Thursday, March 3, 2011

Early American Inventors of Scottish Heritage. Most Names Are Lost to History

I have on several occasions listed Scottish inventors, but this list is of American Scots early in our history. The list was taken from Scotland’s Mark on America by George Fraser Black, Ph.D.  The book is now in the public domain. The quotation below is from the forward of the book.

“As Scotland gave to the world the knowledge of the art of logarithms, the steam engine, the electric telegraph, the wireless telegraph, illuminating gas, the knowledge of chloroform, and many other important inventions, it was to be expected that the inventive faculty of her sons would not fail when transplanted to this country. “

Hugh Orr (1717-98), born in Lochwinnoch, inventor of a machine for dressing flax, took a patriotic part in the war of the Revolution by casting guns and shot for the Continental Army, besides doing much to encourage rope-making and spinning. His son, Robert, invented an improved method of making scythes and was the first manufacturer of iron shovels in New England.

Robert Fulton (1765-1815), of Ayrshire origin through Ulster, was, as everyone knows, the first to successfully apply steam to navigation.

Hugh Maxwell (1777-1860), publisher and newspaper editor, of Scottish descent, invented the "printer's roller" (patented in 1817), cast his own types and engraved his own woodcuts

Henry Burden (1791-1871), born in Dunblane, inventor of an improved plow and the first cultivator, was also the first to invent and make the hook-headed railroad spike "which has since proved itself a most important factor in railroad building in the United States." His "cigar boat" although not a commercial success was the fore-runner of the "whale-back" steamers now in use on the Great Lakes.

William Orr (1808-91), manufacturer and inventor, born in Belfast of Ulster Scot parentage, was the first to manufacture merchantable printing paper with wood fibre in it, and made several other improvements and discoveries along similar lines.

Cyrus Hall McCormick (1809-84), inventor of the reaping machine, was descended from James McCormick, one of the signers of the address of the city and garrison of Londonderry presented to William III. after the siege in 1689. Of his invention the French Academy of Sciences declared that by its means he had "done more for the cause of agriculture than any other living man."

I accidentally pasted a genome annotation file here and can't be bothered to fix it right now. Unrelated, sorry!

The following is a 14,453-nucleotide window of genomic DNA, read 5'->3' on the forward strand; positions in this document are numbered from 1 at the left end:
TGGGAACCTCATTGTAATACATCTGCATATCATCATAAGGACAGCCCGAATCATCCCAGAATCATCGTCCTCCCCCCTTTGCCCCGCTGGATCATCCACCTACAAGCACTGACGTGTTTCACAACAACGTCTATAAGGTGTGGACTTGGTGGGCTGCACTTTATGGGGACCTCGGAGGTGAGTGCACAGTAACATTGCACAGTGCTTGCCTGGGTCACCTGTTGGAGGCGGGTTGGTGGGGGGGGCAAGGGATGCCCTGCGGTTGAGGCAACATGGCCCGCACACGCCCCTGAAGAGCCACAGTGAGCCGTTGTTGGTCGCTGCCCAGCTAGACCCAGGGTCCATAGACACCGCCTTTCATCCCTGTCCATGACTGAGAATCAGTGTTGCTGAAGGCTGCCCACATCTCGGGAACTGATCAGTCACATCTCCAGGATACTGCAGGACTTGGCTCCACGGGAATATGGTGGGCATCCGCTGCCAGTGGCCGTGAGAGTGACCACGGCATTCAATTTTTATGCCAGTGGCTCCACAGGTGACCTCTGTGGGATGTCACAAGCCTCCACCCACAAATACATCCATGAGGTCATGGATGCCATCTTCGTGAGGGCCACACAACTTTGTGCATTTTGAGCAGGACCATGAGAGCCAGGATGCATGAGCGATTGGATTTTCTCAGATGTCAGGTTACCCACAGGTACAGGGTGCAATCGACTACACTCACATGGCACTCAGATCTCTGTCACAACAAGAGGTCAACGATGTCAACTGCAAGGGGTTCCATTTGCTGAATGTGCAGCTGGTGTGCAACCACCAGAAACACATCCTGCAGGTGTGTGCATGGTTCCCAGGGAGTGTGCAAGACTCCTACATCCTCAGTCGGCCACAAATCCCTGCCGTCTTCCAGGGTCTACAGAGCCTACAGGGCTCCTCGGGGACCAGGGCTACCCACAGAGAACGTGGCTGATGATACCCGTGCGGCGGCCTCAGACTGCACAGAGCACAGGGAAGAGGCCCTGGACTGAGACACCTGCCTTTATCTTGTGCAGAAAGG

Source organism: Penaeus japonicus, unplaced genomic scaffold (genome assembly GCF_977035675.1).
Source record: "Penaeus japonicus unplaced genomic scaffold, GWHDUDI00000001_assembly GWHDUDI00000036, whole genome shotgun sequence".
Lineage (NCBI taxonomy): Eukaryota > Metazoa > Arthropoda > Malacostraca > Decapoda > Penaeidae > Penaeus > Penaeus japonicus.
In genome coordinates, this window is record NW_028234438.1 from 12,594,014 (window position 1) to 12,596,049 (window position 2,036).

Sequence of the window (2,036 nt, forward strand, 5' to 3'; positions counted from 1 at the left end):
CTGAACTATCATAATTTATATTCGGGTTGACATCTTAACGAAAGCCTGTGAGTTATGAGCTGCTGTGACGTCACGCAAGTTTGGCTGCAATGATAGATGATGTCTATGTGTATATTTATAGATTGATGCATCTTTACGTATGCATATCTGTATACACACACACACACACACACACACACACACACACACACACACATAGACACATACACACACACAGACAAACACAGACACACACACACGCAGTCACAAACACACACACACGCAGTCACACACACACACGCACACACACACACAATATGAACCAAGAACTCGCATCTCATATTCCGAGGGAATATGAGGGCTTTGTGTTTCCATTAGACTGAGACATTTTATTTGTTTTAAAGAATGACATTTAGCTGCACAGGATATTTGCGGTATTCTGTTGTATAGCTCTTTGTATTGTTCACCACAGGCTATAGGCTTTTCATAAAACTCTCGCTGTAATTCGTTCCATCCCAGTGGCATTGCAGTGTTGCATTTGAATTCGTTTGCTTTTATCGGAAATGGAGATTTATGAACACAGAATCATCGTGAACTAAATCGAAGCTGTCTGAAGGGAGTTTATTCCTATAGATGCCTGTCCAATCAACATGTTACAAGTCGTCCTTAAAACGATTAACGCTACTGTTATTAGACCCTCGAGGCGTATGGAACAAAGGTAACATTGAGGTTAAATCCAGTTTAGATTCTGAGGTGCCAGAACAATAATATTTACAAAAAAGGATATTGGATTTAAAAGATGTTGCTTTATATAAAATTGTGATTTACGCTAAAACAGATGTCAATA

Samuel Colt (1814-62), inventor of the Colt revolver, and founder of the great arms factory at Hartford, Conn., was of Scots ancestry on both sides. He was also the first to lay a submarine electric cable (in1843) connecting New York City with stations on Fire Island and Coney Island.

Alexander Morton, (1820-60), the perfector if not the inventor of gold pens, was born in Darvel, Ayrshire.

James Oliver, born in Roxburgh, Scotland, in 1823, made several important discoveries in connection with casting and moulding iron, was the inventor of the Oliver chilled plow, and founder of the Oliver Chilled Plow Works, South Bend, Indiana.

Alexander Davidson (b. 1832) made many inventions in connection with the typewriter, one of the most important being the scale regarding the value of the letters of the alphabet. As an inventor he was of the front rank.

Andrew Smith Hallidie (b. 1836), son of a native of Dunfermline, was the inventor of steel-wire rope making and also the inventor of the "Hallidie ropeway," which led up to the introduction of cable railroads.

James P. Lee, born in Roxburghshire in 1837, was inventor of the Lee magazine gun which was adopted by the United States Navy in 1895. His first weapon was a breech-loading rifle which was adopted by the United States Government during the Civil War. Later he organized the Lee Arms Company of Connecticut.

Rear-Admiral George W. Baird (b. 1843), naval engineer, invented the distiller for making fresh water from sea water, and patented many other inventions in connection with machinery and ship ventilation. James Bennett Forsyth (b. 1850), of Scottish parentage, took out more than fifty patents on machinery and manufacturing processes connected with rubber and fire-hose.

John Charles Barclay, telegraph manager, descendant of John Barclay who emigrated from Scotland in 1684, patented the printing telegraph "said to be the most important invention in the telegraph world since Edison introduced the telephone

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